Dalot & Sound Awakener – Little Things

dalotTo perform even competently at more than one instrument is a tremendous achievement. It is another thing altogether to produce equally engaging music in two separate genres.

Hanoi’s Nhung Nguyen is one of those rare talents who can do exactly that. She produces compelling new classical works at her piano under her own name. She records pristine ambient music as Sound Awakener.

After a year and a half spent experimenting with new collaborator Maria Papadomanolaki (a.k.a. Dalot), the two have produced their first shared title. Little Things is a work of sincere beauty.

They describe the album in its notes as “the quotidian, the minute and the unnoticed, often found in the fringes of big cities, busy landscapes and trajectories.”

There is nothing mundane – or little for that matter – about these 10 pieces. Each is like a giant unexplored landscape stretching out in front of us. Ambient recordings are often enjoyed on a less grandiose scale: low volume, preferably in a small space, etc. This one begs to be heard at top volume in the biggest room you can find.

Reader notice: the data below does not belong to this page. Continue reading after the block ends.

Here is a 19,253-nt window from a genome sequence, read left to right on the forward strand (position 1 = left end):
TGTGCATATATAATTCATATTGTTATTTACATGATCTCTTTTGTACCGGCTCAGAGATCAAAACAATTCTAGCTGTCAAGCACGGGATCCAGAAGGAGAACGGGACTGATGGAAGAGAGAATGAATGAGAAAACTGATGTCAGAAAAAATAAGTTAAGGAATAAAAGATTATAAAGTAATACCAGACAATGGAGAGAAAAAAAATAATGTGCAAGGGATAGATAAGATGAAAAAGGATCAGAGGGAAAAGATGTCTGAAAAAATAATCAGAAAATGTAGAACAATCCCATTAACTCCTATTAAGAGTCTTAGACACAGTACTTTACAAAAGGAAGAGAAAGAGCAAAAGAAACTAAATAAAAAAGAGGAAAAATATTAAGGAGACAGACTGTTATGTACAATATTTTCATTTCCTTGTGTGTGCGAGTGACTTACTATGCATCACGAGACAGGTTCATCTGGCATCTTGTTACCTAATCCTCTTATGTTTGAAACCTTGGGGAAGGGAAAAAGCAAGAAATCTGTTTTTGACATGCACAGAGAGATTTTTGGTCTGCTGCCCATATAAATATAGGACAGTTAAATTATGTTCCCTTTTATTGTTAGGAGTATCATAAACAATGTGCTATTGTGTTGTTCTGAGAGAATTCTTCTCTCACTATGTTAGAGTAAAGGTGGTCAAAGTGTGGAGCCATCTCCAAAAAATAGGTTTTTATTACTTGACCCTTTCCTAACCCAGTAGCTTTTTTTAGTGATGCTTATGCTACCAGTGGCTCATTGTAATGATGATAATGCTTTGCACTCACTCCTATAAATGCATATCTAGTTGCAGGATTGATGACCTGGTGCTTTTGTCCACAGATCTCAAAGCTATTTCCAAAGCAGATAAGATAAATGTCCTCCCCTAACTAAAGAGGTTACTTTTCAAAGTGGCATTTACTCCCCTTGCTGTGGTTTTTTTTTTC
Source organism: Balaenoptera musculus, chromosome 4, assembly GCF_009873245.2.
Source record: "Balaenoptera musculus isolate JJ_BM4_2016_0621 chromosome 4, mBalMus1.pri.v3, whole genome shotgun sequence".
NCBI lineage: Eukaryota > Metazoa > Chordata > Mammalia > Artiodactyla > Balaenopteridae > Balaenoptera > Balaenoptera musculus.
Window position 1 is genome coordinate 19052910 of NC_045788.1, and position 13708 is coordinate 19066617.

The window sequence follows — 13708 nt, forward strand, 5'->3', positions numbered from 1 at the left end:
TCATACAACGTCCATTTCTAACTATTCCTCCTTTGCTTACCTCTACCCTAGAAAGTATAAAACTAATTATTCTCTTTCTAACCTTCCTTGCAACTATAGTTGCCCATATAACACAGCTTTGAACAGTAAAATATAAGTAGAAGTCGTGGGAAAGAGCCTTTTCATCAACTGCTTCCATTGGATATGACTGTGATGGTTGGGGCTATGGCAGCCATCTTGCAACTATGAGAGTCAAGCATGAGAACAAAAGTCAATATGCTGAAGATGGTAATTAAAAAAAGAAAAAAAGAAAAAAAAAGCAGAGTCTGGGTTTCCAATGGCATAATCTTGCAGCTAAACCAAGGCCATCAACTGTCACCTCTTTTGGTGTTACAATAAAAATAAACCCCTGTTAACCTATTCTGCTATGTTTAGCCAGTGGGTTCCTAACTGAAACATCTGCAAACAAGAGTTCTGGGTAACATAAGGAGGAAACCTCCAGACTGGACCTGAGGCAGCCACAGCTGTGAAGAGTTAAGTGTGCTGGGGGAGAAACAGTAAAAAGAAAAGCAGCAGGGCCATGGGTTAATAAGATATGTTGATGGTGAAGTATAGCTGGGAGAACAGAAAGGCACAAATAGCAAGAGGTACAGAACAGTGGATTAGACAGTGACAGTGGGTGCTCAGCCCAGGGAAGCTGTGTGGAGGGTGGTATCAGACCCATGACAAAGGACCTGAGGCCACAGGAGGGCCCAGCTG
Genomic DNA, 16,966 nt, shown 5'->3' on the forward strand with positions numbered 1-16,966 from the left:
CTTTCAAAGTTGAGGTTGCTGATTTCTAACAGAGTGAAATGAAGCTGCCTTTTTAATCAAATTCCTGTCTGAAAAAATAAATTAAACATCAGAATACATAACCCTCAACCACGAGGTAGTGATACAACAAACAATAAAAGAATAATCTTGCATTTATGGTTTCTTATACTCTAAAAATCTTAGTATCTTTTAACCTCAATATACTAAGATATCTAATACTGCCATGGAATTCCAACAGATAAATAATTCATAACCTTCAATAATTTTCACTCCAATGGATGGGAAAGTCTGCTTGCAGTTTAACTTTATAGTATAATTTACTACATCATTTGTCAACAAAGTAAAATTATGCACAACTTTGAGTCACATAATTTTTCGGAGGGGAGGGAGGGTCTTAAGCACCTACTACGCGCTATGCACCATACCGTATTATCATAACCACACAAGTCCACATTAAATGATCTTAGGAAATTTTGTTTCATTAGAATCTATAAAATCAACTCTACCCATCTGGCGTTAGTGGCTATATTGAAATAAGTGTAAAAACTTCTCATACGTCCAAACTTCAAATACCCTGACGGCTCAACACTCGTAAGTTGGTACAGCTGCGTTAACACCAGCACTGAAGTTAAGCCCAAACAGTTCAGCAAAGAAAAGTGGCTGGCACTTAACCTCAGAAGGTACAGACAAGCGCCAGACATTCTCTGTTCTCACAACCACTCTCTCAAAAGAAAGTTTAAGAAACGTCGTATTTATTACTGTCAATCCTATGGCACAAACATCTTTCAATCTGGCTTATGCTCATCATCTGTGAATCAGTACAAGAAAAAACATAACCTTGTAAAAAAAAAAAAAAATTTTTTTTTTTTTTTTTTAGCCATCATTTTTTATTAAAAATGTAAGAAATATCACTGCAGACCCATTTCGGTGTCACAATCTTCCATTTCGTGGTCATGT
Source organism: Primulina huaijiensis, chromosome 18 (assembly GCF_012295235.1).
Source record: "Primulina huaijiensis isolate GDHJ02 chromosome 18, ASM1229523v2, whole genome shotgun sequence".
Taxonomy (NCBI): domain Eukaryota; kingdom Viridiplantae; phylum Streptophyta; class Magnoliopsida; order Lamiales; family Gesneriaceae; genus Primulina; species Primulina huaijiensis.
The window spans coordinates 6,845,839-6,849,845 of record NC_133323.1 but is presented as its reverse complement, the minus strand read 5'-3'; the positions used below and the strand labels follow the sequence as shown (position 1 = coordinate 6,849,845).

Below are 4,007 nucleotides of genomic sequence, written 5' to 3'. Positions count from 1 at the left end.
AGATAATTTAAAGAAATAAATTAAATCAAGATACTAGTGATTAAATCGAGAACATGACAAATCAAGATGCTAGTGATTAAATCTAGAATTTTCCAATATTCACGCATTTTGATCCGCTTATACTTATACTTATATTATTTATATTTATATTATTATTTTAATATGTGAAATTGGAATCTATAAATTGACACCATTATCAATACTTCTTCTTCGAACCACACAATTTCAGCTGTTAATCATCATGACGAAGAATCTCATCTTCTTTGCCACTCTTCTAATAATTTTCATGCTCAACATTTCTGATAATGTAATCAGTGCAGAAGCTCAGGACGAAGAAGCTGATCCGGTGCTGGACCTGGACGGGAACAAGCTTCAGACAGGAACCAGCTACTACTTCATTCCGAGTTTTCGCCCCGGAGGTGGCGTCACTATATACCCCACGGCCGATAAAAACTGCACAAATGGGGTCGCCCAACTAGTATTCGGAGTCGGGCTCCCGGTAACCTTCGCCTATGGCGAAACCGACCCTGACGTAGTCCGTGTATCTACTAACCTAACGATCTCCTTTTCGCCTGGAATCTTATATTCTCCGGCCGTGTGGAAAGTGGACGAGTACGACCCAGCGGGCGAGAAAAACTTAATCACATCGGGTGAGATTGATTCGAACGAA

Field recordings play a prominent role. We hear walks in the park, on the street, hydrophones at the side of a river and contact microphones positioned on bridges.

Nguyen and Papadomanolaki riffed off one another throughout the creative process, building each piece in stages.

More from the notes: “The album creates a journey for the listener; a journey of changes between the two artists’ lives; the changes in seasons, life-events, ordinary moments and creative processes that affected the perspectives and emotional states within which this album was produced.”

It’s not surprising to hear that the project was 18 months in the making. Every moment feels so precise. Every sound so composed.

That goes for the packaging as well. Facture has 10 special book-bound CD cover variations available. They come with a vintage glass slide (created sometime between 1890 and 1950), a vintage botanical print, dried flower and scent. The music deserves it.

Kevin Press

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